Prof. Powershell

PowerShell 3 Web of Wow, Part 3

Over the last few articles we've been looking at how to interact with Web -based services using PowerShell v3. There is one more cmdlet in the new toolkit: New-WebServiceProxy. This cmdlet creates an object that acts as a proxy to a Web service. When you want to invoke one of the service's methods you instead can invoke the proxy object. There is no need for .NET programming. PowerShell simplifies the entire process.

Let's look at this with a publicly available Web service that retrieves weather information:

PS C:\> $url=

This isn't a Web page that we want to retrieve. Instead we'll need to invoke its "methods." Begin by creating a Web service proxy object.

You can see the resulting object in Figure 1.

Invoke-WebRequest cmdlet

Figure 1. Web service proxy object. (Click image to view larger version.)

The proxy object will maintain a Web session with the Web service. What can we do with this service? Let's ask using Get-Member.

PS C:\> $proxy | Get-Member -MemberType Method

As you can see in Figure 2 there are a number of methods at our disposal.

Invoke-WebRequest cmdlet

Figure 2. Resulting method list. (Click image to view larger version.)

Some of these methods take parameters.

PS C:\> ($proxy | Get-Member GetWeather).Definition
string GetWeather(string CityName, string CountryName)

It seems all I need to do is pass a few names.

PS C:\> $proxy.GetWeather("Orlando","United States")
<?xml version="1.0" encoding="utf-16"?>
  <Location>ORLANDO SANFORD AIRPORT, FL, United States (KSFB) 28-47N 081-15W</L
  <Time>Dec 18, 2012 - 04:53 PM EST / 2012.12.18 2153 UTC</Time>
  <Wind> from the W (270 degrees) at 13 MPH (11 KT):0</Wind>
  <Visibility> 10 mile(s):0</Visibility>
  <SkyConditions> clear</SkyConditions>
  <Temperature> 75.0 F (23.9 C)</Temperature>
  <DewPoint> 45.0 F (7.2 C)</DewPoint>
  <RelativeHumidity> 34%</RelativeHumidity>
  <Pressure> 29.94 in. Hg (1013 hPa)</Pressure>

Depending on the service and method you may need to resort to documentation to learn what values to pass or how to use a method. In this particular case I get back what looks like XML data. So let's try this:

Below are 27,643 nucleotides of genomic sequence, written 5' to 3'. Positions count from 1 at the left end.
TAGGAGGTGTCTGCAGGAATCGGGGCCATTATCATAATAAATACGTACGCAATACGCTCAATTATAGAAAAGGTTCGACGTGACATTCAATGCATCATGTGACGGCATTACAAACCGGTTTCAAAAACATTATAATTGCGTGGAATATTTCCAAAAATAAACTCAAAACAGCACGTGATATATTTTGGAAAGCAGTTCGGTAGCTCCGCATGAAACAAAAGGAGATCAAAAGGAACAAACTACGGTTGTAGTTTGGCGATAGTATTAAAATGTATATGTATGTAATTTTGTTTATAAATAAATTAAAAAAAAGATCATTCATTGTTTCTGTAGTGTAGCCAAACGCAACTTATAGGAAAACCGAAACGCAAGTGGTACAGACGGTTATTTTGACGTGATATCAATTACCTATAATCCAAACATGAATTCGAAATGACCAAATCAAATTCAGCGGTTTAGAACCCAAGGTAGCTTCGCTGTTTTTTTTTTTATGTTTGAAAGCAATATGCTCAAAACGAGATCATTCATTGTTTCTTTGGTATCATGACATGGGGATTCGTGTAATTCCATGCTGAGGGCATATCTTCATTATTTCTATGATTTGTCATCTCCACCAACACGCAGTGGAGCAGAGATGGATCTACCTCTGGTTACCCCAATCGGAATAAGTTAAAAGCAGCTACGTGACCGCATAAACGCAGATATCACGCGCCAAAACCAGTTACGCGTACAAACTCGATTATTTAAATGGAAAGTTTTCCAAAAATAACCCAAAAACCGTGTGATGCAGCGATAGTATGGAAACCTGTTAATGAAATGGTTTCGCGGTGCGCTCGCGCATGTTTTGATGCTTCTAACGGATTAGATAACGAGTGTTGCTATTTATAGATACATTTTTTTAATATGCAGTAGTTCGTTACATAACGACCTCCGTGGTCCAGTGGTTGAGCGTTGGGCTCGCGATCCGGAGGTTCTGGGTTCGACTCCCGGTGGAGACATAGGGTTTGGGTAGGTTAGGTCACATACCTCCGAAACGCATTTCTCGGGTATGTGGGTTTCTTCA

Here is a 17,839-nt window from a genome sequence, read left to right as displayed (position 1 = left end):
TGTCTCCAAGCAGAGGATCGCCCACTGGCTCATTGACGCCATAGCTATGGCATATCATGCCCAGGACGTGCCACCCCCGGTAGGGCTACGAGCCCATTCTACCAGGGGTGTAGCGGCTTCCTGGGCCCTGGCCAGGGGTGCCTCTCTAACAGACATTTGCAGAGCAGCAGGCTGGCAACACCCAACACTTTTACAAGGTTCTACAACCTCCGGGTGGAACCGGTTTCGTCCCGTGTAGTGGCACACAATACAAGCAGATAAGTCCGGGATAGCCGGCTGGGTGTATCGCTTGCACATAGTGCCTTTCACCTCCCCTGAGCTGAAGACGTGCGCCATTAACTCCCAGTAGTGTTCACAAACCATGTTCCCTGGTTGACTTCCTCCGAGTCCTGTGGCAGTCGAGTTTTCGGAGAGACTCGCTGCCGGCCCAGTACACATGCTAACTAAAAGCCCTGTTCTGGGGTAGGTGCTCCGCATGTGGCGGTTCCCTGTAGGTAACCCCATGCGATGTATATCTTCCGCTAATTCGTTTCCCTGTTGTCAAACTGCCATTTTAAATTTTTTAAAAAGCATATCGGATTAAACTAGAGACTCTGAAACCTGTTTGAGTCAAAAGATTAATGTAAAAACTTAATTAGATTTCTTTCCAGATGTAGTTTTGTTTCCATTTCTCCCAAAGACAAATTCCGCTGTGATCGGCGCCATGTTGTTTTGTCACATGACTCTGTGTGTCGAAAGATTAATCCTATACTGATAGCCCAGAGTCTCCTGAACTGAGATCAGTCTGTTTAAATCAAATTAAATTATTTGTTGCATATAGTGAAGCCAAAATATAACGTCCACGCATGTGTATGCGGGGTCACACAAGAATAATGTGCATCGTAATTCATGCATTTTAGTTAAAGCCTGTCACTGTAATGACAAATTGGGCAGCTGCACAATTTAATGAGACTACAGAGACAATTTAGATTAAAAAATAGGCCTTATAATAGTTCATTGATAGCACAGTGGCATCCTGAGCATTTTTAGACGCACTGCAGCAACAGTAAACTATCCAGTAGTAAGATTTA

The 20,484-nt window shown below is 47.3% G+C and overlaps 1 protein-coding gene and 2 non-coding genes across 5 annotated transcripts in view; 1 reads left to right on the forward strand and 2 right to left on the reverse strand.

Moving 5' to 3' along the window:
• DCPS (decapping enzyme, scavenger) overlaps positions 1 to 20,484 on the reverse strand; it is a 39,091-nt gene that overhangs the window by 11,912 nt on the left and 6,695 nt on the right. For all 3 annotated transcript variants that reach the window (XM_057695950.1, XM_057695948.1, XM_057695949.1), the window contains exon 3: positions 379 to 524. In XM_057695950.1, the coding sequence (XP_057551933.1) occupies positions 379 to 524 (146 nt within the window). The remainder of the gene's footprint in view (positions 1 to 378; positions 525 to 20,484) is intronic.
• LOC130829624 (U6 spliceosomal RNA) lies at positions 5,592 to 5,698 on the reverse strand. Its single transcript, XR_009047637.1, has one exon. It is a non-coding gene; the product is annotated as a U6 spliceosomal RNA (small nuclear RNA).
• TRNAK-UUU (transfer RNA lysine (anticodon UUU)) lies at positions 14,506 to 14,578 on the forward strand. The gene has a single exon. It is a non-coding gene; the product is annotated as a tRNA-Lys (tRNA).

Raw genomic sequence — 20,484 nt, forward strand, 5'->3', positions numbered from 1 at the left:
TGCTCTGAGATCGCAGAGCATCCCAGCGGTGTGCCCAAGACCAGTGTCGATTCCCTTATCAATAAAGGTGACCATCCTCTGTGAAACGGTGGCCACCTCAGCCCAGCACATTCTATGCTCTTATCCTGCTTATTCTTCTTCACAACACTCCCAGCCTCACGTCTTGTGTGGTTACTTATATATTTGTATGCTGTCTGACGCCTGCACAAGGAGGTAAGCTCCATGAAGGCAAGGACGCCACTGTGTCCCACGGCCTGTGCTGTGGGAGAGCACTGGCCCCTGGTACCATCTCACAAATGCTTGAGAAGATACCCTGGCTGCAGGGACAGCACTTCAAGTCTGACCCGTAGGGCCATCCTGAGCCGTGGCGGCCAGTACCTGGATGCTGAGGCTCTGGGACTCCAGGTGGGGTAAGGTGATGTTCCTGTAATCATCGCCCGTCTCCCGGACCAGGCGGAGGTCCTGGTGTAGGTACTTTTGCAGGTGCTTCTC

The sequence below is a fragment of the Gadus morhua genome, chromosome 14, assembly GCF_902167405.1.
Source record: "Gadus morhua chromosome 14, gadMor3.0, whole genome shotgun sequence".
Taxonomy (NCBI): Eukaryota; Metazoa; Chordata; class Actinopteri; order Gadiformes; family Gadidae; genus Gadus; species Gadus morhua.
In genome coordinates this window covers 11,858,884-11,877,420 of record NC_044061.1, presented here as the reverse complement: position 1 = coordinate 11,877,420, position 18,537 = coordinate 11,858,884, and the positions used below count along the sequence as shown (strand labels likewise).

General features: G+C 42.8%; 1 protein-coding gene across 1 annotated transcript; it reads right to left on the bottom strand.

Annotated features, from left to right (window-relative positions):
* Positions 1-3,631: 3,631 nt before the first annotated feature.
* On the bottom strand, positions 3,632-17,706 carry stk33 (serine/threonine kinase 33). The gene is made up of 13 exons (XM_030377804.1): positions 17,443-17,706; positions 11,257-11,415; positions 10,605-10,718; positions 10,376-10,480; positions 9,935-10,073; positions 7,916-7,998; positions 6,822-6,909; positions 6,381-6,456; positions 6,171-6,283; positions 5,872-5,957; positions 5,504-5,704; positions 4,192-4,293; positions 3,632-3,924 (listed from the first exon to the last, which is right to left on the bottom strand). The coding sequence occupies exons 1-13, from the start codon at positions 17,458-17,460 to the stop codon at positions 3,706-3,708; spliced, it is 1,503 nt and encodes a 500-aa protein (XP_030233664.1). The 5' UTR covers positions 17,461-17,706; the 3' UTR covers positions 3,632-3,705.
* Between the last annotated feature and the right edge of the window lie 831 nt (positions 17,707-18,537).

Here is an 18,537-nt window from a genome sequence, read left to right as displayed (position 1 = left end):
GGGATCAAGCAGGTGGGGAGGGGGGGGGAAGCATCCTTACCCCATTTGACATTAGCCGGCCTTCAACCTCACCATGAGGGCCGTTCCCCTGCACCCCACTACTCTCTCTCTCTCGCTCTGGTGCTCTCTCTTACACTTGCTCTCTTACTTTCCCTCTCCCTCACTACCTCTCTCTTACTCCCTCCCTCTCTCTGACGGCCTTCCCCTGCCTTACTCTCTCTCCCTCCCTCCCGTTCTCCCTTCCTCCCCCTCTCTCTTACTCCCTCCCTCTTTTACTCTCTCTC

PS C:\> [xml]$weather = $proxy.GetWeather("Orlando","United States")
PS C:\> $weather.currentweather | Select

Time : Dec 18, 2012 - 04:53 PM EST / 2012.12.18 2153 UTC
Location : ORLANDO SANFORD AIRPORT, FL, United States (KSFB) 28-47N 081-15W
Temperature : 75.0 F (23.9 C)
RelativeHumidity : 34%
Pressure : 29.94 in. Hg (1013 hPa)

I can invoke the method, or any other method, for as long as I have this proxy object. I might want something like this:

"Las Vegas","Chicago","Cleveland","Seattle","Miami" | foreach {
([xml]($proxy.GetWeather($_,"United States"))).CurrentWeather
} | Out-GridView -Title "Weather Conditions"


Invoke-WebRequest cmdlet

Figure 3. Example of invoked method. (Click image to view larger version.)

With the cmdlets we've looked at in the last few lessons, you should be ready to interact with just about any Web service either on the public Internet or something delivered internally. If you run into issues using these Web cmdlets, don't forget to use the forums at

More on this topic:

About the Author

Jeffery Hicks is an IT veteran with over 25 years of experience, much of it spent as an IT infrastructure consultant specializing in Microsoft server technologies with an emphasis in automation and efficiency. He is a multi-year recipient of the Microsoft MVP Award in Windows PowerShell. He works today as an independent author, trainer and consultant. Jeff has written for numerous online sites and print publications, is a contributing editor at, and a frequent speaker at technology conferences and user groups.

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